Ecuador Strips ‘Miserable Hacker Brat’ Julian Assange’s Citizenship

LONDON, ENGLAND - APRIL 11: Julian Assange gestures to the media from a police vehicle on his arrival at Westminster Magistrates court on April 11, 2019 in London, England. After weeks of speculation Wikileaks founder Julian Assange was arrested by Scotland Yard Police Officers inside the Ecuadorian Embassy in Central …
Jack Taylor/Getty

The government of Ecuador rescinded Wikileaks founder Julian Assange’s citizenship, granted in January, following his arrest Thursday morning on charges of conspiracy to hack U.S. military computers.

Ecuadorian President Lenin Moreno, whose administration requested that U.K. authorities extract Assange from its embassy in London, disparaged the Australian as a “brat” and “miserable hacker” whose inability to accept Ecuador’s hospitality respectfully made it impossible for Moreno to continue to grant him political asylum.

Assange spent nearly seven years living in the Ecuadorian embassy after Moreno’s predecessor, anti-American firebrand Rafael Correa, offered him asylum to prevent Britain, America, and Sweden from detaining and extraditing the Wikileaks chief. Assange faced charges of rape in Sweden unrelated to the hacking incident, which Stockholm is considering reviving in light of his arrest this week.

Ecuadorian officials told reporters Thursday that the government had completed an investigation into the relationship between Assange and Quito that had revealed “irregularities” in the process of granting the Wikileaks activist citizenship. The investigation reportedly began in October and revealed that Assange had committed fraud to acquire the citizenship.

Foreign Minister José Valencia further revealed Thursday that the country spent over $6.5 million in housing, security, legal aid, and health costs for Assange.

“Ecuador held up its end of the bargain,” Valencia insisted.

“We have suspicions that Mr. Assange deceived the Ecuadorian state with some of the documents and that is in the comptroller’s report, so that that agency can determine if there was fraud or some type of problem in the issuance of citizenship,” presidential secretary Juan Sebastián Roldán explained. As further investigation is required, there is a chance Quito will re-naturalize Assange in the event it does not find sufficient evidence of fraud.

Moreno appeared little inclined to do so in remarks Thursday, however, dismissing Assange as a “miserable hacker” and arguing that he had insulted the Ecuadorian state.

“You can’t come into a house that welcomes you warmly, gives you food, takes are of you, and denounce the owner of the house,” Moreno told an audience at a public event in Latacunga, Ecuador, Thursday. “From now on we have to be very careful giving asylum when the moment arises, to give it to people who are truly worth it and not miserable hackers whose only intent is to destabilize governments.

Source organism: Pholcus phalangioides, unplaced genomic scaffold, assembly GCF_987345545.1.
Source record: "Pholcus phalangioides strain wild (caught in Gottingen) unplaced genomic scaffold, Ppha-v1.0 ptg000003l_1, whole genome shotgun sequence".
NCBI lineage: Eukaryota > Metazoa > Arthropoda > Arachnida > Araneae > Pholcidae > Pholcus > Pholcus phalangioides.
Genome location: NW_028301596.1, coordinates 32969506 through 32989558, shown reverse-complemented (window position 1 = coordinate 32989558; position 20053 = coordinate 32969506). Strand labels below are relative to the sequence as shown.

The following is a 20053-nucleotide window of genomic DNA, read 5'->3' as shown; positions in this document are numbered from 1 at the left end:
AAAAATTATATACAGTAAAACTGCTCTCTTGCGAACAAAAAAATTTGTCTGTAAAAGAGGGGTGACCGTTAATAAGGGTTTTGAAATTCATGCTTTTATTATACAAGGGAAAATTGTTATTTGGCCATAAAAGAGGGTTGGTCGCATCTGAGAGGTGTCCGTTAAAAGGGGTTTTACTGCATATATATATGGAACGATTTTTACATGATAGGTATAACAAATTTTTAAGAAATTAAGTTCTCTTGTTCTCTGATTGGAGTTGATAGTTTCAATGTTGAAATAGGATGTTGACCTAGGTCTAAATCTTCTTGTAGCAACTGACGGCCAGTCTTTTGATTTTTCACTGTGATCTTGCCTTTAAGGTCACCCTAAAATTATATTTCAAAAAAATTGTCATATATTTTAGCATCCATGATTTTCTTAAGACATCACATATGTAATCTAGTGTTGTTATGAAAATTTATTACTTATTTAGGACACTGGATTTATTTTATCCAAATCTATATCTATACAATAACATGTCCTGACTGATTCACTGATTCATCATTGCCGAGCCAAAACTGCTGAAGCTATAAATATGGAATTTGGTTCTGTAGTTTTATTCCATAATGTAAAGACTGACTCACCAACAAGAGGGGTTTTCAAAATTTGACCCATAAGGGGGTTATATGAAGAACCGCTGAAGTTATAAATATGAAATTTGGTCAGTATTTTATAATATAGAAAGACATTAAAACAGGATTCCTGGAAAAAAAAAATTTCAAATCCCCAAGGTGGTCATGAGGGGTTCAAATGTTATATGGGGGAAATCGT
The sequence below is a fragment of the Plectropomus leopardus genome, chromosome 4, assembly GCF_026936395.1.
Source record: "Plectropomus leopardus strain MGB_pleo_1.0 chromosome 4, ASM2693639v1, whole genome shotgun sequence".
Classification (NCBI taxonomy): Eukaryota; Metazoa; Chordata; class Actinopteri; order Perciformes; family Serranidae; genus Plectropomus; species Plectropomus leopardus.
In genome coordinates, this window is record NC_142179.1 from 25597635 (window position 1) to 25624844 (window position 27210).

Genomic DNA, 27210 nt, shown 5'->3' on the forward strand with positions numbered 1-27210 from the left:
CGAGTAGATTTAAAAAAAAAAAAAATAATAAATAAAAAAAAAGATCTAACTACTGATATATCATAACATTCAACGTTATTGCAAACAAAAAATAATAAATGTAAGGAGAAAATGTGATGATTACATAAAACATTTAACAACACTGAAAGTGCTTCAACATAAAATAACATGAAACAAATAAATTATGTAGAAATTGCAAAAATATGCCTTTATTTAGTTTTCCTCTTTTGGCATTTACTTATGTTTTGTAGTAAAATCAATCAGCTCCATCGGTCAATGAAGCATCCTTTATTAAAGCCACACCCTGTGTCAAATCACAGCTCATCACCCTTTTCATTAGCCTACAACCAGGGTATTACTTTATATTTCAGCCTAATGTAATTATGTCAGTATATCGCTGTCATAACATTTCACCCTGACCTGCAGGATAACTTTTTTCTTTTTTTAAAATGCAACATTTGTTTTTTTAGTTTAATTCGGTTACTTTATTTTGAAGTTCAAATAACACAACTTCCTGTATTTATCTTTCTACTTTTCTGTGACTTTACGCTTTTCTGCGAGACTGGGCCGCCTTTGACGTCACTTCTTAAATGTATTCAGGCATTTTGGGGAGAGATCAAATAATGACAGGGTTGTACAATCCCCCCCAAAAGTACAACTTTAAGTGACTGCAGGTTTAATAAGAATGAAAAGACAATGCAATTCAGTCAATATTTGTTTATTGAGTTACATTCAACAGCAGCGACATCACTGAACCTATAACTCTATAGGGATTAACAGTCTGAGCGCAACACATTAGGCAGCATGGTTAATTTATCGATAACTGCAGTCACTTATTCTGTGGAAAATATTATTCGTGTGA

“We are tolerant, we are tame, but not stupid,” he said.

The president appeared to be referring to Assange’s attempt to sue the government of Ecuador for violating his “fundamental rights and freedoms” last year. Quito responded by arguing that they had made requests reasonable for any houseguest to comply with, such as asking that he clean the litter box for his cat, and Assange had refused to agree to them.

Moreno went on to say that, by “stripping asylum from that brat and fortunately freed ourselves of a pebble in our shoe.”

Conservatives in Ecuador had long demanded the government rid itself of Assange, who came into Quito’s orbit in 2012 during Correa’s tenure. Moreno, a member of Correa’s party, was expected to maintain his policies, but has used his time in office largely to dismantle Correa’s legacy.

Losing his Ecuadorian citizenship leaves Assange with his native Australian citizenship and prompted questions to Canberra on how they will approach his arrest.

“That has nothing to do with us, it has to do with the United States,” Australian Prime Minister Scott Morrison told the country’s ABC television network.

Morrison was not the only one to distance himself from the issue.

“I know nothing about Wikileaks. It’s not my thing,” President Donald Trump told reporters Thursday after similar inquiries from the press. “It’s not my deal in life.”
Valencia, the Ecuadorian foreign minister, told reporters that the arrest occurred after state officials attempted to convince Assange to leave the embassy willingly. Ecuadorian Ambassador to the United Kingdom Jaimé Marchan reportedly issued Assange a message from Valencia asking he vacate the building.

“I offered him the communication and stood up. The gentleman remained seated. I showed him the door and told him, ‘leave immediately’ and peacefully accompanied him to the door,” Marchán told Deutsche Welle.

Assange refused, authorities claimed, so they invited British police to detain him.

American officials are charging Assange with conspiracy to hack into defense computers, claiming that he told leaker Chelsea Manning, then known as Bradley Manning, that he would help break into secure military computers to find damaging information about the U.S. armed forces. Manning was convicted and sentenced to 35 years in prison in 2013 for leaking classified military intelligence to Assange, but received a pardon from President Barack Obama before the end of his term. Manning then attempted to run for political office before being arrested in March for refusing to testify in an investigation into Wikileaks.

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